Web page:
The book met with immediate positive reaction from both press and the public; the response surpassed our wildest expectations. Under the Big Black Sun spent seven weeks in the top ten on the Los Angeles Times hardcover nonfiction best-seller list, and even nabbed a “best spoken word recording” GRAMMY nomination for its accompanying audiobook, which featured every participating author reading their own chapter.

Still, we never figured we’d be writing a sequel.

It was toward the end of the promotion for the first book that the story suddenly felt unfinished, and it began to seem logical to tackle the next five years—closing our tale in the confines of a decade of musical revolution. We are grateful that the unexpected success of Under the Big Black Sun gave us the opportunity to really explore the concept of finishing what we started. With this volume we hope to contribute to the currently limited—but growing—historical documents that exist on this era. Without rewriting history, the prospect of completing the “real” story—which essentially can be summarized with “and then hair metal won the L.A. Sunset Strip civil war”—seemed depressing, if not historically accurate. Certainly the world knew the victors—punk rock didn’t die, but it was seemingly relegated to the fringe, forever represented by the few who had established sustainable touring careers or moved on to some sort of mainstream notoriety.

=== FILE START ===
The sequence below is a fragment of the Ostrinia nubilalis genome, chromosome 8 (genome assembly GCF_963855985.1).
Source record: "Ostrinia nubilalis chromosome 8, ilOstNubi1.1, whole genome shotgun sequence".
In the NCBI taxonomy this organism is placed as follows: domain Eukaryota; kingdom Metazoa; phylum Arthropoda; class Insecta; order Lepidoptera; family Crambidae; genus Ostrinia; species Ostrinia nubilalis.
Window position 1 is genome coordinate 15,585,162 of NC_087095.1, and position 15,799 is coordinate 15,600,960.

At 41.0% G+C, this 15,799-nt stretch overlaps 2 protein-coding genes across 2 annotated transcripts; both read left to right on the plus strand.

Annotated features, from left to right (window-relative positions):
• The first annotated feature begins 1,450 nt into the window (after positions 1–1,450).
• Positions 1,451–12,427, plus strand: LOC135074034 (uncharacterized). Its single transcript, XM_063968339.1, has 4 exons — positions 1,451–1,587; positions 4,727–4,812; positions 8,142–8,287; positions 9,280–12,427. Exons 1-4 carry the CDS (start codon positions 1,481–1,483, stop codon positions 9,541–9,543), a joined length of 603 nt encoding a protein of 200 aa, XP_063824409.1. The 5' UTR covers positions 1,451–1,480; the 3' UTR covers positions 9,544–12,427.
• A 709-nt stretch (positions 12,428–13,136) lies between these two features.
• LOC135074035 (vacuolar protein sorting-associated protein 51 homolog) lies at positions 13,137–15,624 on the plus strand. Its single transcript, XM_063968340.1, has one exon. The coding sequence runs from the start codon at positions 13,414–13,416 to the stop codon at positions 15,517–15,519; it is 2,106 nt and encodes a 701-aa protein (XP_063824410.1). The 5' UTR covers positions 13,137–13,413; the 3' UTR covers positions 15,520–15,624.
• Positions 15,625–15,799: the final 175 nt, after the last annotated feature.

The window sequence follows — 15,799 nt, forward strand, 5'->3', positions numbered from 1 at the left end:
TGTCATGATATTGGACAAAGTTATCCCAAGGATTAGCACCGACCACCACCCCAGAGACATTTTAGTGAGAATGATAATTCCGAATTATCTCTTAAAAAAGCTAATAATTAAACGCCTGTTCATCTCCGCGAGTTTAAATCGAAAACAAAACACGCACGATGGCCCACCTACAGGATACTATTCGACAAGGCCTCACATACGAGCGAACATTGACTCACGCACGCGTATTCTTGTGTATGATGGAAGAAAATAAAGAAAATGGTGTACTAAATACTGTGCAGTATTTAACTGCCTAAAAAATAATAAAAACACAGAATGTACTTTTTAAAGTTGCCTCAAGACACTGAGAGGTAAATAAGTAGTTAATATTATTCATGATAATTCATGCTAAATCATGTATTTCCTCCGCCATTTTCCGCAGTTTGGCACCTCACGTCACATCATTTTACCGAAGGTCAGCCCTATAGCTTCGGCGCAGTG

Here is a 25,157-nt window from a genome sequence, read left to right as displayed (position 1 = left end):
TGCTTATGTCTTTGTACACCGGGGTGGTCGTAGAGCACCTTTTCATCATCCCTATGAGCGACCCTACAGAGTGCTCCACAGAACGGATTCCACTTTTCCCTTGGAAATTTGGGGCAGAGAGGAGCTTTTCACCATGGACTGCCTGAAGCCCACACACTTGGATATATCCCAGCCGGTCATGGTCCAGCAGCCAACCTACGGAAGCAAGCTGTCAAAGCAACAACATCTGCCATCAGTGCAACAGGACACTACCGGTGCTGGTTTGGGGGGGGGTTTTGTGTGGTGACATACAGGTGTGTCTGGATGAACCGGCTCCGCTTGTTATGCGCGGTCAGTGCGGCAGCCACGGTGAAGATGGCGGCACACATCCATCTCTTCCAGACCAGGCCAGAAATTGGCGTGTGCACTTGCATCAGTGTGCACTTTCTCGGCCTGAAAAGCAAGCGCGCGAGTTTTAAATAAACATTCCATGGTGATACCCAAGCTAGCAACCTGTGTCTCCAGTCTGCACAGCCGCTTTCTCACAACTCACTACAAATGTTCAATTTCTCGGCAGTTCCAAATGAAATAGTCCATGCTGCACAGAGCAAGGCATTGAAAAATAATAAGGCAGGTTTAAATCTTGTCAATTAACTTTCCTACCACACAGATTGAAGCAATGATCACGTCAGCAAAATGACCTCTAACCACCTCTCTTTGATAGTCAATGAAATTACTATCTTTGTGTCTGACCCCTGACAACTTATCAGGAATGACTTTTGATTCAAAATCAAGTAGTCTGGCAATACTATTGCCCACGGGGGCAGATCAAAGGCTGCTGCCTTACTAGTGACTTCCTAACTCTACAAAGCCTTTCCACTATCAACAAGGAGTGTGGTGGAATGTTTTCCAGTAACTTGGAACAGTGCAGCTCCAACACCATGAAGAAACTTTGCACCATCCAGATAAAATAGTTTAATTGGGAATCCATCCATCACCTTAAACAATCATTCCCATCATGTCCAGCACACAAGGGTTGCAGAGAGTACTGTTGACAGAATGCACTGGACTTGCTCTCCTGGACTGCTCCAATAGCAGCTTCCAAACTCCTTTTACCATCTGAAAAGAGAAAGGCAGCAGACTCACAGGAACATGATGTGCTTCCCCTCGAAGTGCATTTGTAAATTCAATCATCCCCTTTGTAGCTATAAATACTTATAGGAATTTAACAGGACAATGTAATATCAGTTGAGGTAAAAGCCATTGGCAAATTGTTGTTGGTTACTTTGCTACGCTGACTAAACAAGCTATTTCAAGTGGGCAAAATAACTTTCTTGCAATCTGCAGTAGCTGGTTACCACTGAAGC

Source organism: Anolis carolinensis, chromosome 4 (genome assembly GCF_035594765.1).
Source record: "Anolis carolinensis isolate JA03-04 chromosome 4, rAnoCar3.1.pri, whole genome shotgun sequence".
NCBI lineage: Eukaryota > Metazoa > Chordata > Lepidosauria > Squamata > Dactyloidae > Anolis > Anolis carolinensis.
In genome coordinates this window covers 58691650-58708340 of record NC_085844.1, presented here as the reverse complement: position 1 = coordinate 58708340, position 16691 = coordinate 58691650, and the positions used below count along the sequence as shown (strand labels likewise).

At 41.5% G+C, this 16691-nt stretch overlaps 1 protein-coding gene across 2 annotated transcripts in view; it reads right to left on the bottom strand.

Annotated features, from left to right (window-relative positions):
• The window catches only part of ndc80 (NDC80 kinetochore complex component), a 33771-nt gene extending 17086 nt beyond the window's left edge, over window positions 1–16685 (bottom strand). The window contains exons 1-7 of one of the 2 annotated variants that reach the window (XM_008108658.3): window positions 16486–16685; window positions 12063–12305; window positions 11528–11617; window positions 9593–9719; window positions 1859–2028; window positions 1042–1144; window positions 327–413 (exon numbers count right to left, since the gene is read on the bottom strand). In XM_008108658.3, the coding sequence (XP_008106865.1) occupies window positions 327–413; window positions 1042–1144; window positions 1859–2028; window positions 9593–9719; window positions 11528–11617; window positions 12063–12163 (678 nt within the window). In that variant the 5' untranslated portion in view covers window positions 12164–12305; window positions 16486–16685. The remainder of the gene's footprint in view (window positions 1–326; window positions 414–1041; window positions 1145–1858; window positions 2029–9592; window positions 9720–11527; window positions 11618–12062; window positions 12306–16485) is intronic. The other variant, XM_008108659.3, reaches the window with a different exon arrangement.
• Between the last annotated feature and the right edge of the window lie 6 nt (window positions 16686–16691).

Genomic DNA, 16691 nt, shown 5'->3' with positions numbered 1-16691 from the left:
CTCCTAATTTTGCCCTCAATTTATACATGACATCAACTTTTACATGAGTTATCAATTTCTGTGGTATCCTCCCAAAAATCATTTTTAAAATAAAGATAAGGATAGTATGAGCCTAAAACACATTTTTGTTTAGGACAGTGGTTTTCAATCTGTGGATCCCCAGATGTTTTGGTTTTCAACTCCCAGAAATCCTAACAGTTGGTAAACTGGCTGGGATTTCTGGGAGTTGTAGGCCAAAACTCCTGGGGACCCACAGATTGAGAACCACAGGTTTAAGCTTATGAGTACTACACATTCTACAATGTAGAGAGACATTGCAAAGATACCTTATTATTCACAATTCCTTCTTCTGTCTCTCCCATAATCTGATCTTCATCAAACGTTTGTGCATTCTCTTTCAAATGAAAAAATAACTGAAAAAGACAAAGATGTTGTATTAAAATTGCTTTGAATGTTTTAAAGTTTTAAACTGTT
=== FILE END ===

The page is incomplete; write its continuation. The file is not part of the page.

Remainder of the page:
It was a casual conversation with our mutual friend Krissy Teegerstrom that really set forth to define what this book would become. It gave us a story arc we felt we could wrap our heads around while trying to tell this tale of the second half of Los Angeles’ original punk rock scene. It was Krissy’s impression, after reading the first book, that the first-wave pioneers had thrown seeds and that those seeds had taken root. Watching the discussions that would unfold, she was overwhelmed to discover the influence this scene had—not only on musicians but also on so many aspects of contemporary art and lifestyle. She was the one who suggested we not craft this story as the end of a once-important regional music scene but rather let it evolve into more of a historical study of the scene’s importance to international culture.

Personally, after the last book I found the majority of comments I received were from folks who related to my story of discovering punk at the end of its first five years, citing identical personal revelations. As much as any of the prose, many specifically made note to me of the book’s dedication, where I thanked the members of X for altering everything my young brain thought it knew about music and art. This was—not surprisingly in retrospect—an experience shared by so many. It didn’t matter if you were from L.A. or what gender you were or if you came of age in the 1970s or the 2000s—if you got a taste of the poison, it seeped in and became part of a shared DNA.